Ancient sculptures reproduced in color, at the Met, feel unsettling


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NEW YORK — Even when you know what to expect, the results are disconcerting: 17 richly painted reproductions of ancient sculpture interspersed among Greek and Roman originals, creating a riot of color amid the more subtle hues of marble and bronze. The colorized works are part of the Metropolitan Museum of Art exhibition “Chroma: Ancient Sculpture in Color,” displaying reconstructions of what ancient sculpture may have looked like, based on scientific analysis of pigment fragments from many surviving antiquities.

Scholars have long known that the ancients painted and gilded their statues and embedded metals, precious stones and other materials to make them seem more lifelike. But the belief that ancient sculpture was monochrome — white as marble or uniformly patinated bronze — remains more durable and persistent than the scholarship.

In its new exhibition, the Met is pushing back against the general resistance, using speculative reconstructions by Vinzenz Brinkmann and his wife, Ulrike Koch-Brinkmann, scholars based in Frankfurt, Germany, who have specialized in the study of what is called polychromy. These include a painted reconstruction of the Met’s sixth-century BC marble sphinx finial, in which the wings are red and blue with gilded feathers, the tail dipped in blue and the neck ornamented with a red-and-gold choker.

The Met looks at the body, stripped of its whiteness

The colorized works are made of contemporary materials, including plaster casts, synthetic marble, marble, cast bronze, and 3D-printed polymethyl methacrylate, covered with marble plaster and painted in tempera with pigments based on original formulations. The earliest work rendered into color is a Cycladic figure, with an oversize head connected to an abstracted body, now with a small triangle of cinnabar to create a rictus of red lips, dots on the cheeks and arching eyebrows. Since the early 20th century, Cycladic figures have had iconic power for contemporary artists, as an ancient prefiguration of abstraction. They seemed to capture something primitive or dreamlike, Jungian archetypes and Freudian psychic energies, and inspired new ways to distort and reconfigure the human form.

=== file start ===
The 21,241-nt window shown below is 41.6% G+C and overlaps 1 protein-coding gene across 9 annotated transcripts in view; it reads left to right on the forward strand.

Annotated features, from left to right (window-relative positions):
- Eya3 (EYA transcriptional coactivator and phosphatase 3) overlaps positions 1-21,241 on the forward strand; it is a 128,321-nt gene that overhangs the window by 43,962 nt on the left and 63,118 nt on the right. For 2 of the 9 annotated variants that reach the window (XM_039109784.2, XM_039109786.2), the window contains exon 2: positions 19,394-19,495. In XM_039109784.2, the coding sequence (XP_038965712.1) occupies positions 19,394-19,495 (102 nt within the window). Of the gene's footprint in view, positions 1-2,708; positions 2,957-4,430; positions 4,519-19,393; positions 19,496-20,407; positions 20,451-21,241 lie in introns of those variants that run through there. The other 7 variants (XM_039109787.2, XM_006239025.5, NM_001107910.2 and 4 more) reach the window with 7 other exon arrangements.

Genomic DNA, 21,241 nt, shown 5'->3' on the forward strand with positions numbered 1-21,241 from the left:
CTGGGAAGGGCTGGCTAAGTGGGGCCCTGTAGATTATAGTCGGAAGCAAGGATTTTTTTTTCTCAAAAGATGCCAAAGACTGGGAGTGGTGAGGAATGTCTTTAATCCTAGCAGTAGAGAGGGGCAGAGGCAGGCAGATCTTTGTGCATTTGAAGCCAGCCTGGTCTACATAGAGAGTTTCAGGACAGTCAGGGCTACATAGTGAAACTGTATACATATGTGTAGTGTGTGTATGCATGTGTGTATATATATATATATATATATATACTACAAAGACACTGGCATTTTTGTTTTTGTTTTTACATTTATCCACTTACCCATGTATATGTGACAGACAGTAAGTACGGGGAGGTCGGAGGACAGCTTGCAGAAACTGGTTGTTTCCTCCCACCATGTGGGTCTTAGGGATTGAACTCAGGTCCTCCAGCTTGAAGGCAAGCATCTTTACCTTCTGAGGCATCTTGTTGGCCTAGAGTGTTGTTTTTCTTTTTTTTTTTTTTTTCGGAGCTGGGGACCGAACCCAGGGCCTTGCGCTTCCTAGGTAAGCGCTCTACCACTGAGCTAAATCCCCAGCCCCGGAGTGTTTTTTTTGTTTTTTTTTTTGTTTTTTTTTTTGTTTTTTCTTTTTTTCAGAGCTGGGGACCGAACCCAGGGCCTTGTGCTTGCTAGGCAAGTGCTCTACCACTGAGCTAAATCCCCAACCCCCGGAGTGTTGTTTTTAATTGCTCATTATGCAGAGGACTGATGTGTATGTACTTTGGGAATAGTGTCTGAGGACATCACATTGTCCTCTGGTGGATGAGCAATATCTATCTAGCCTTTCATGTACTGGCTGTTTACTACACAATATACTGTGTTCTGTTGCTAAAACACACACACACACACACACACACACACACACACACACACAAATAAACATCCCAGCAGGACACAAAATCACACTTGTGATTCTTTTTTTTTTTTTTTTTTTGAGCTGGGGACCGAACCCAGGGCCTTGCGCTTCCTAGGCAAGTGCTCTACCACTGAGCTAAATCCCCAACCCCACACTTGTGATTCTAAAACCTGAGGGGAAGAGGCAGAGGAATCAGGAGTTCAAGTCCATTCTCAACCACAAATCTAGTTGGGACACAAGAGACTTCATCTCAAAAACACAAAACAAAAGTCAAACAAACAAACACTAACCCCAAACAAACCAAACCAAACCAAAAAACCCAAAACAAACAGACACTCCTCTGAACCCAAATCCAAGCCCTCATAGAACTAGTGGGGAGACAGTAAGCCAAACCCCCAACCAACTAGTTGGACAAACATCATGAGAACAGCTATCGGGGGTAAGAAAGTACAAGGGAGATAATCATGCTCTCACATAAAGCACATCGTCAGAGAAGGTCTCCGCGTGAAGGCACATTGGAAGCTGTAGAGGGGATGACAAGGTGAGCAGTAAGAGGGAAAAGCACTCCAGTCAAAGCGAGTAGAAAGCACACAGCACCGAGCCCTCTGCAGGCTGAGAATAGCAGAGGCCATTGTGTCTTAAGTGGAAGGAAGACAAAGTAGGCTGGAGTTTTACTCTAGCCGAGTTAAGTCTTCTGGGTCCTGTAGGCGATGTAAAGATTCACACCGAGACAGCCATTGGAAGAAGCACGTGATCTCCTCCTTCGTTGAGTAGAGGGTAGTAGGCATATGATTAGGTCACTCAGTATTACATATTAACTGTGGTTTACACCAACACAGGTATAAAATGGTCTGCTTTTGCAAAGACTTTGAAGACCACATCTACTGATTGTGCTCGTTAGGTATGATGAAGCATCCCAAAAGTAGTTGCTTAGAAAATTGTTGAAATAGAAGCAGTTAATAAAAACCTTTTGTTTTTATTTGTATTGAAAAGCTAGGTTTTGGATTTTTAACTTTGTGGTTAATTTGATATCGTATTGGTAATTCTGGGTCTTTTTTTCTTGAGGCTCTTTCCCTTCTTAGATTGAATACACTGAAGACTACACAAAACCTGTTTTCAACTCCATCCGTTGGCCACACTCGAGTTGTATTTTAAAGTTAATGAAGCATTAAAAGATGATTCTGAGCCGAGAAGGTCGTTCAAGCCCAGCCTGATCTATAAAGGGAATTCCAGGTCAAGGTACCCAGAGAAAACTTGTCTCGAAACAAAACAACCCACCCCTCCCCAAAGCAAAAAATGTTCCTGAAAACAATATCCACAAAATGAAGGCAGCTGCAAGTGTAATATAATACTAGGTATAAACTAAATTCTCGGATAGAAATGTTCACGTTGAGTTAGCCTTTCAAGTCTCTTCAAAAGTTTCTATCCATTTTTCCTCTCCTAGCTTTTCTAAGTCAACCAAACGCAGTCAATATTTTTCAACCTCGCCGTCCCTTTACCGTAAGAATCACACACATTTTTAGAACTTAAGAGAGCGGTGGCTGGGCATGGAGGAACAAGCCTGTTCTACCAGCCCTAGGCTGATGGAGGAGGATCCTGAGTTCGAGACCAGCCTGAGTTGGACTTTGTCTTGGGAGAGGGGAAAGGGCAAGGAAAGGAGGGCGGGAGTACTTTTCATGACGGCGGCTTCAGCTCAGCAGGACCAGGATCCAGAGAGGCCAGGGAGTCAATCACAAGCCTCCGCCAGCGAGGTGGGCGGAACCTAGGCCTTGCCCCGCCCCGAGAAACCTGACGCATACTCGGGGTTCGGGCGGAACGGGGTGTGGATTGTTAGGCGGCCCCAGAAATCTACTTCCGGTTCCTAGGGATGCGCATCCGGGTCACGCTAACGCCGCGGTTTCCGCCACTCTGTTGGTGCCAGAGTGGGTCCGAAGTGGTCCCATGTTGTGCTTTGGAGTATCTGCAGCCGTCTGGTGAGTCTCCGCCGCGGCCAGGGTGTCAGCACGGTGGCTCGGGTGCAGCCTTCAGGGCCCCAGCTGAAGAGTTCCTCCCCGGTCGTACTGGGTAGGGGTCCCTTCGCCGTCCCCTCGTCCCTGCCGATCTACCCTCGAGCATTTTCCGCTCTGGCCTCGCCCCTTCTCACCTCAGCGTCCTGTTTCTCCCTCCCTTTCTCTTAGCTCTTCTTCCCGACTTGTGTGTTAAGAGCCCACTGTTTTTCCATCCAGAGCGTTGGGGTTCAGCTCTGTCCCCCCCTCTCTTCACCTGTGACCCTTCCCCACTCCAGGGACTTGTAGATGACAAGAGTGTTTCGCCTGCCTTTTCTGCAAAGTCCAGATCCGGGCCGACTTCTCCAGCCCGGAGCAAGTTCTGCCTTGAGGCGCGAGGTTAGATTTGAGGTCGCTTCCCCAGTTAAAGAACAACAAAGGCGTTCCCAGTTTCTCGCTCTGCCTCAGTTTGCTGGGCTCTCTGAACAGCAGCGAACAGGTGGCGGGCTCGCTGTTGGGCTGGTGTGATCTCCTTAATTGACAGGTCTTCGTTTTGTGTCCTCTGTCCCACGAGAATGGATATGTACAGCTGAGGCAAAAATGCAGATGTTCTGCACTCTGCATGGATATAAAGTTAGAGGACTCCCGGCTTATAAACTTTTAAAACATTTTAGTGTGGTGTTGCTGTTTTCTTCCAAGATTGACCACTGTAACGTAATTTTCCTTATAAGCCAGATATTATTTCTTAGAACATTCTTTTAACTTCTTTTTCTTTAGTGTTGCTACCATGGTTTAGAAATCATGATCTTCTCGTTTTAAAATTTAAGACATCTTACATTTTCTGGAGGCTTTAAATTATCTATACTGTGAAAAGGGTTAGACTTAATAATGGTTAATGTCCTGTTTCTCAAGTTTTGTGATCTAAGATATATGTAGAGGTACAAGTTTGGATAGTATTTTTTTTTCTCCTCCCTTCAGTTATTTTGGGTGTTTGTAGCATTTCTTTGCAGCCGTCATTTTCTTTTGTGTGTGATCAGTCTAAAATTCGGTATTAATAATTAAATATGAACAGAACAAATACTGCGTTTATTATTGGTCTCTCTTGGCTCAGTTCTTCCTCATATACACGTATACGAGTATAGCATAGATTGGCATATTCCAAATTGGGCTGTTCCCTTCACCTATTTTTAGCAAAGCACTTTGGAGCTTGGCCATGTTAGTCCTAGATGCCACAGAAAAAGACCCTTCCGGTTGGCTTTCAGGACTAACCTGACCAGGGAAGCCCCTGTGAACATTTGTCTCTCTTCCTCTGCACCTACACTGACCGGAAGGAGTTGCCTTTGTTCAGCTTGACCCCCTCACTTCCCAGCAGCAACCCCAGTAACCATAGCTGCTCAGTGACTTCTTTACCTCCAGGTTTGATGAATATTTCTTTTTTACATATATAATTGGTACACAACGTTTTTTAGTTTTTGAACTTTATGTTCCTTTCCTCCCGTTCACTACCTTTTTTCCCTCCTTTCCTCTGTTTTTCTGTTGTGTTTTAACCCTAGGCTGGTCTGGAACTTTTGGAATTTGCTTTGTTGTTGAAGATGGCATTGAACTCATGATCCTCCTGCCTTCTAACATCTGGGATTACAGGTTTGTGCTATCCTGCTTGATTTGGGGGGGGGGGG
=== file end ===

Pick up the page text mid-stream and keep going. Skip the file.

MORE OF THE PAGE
In the colorized version of the Cycladic figure, these minimal facial details fight against abstraction. You may feel as if it looks like a cartoon. It also leaves the uncanny sense that the figure has waked from a long sleep and is keenly aware that you are observing its first flickering of consciousness.

The exhibition also includes archaic and classical Greek statues, Hellenistic figures, and Roman portraits and bronzes. But no matter the style or the era, it is the eyes that cause the most discomfort. In the works that seem most lifelike to our sensibility — the classical Greek, Hellenistic and Roman figures — the eyes feel crudely done. Even in the archaic Sphinx final, they disrupt our sense that this is a stylized figure. The eyes connect the figure more to the world of waxwork displays and animatronic figures, contemporary forms of mimesis that seem too eager to please, to urgent in their efforts to dupe us into believing they are real.

The eyes take on preternatural power when two figures are joined in an ensemble, especially the two pugilists who eye each other with exhaustion in a grouping commonly known as the “Terme Ruler” and “Terme Boxer,” discovered in Rome in 1885. The reconstruction of these bronze figures uses different metal alloys and other materials to suggest bruises, swollen lips, gashes and blood, and patination to make the bronze skin more lifelike. It also uses polished precious stones for the eyes, which now stare with a blazing hatred.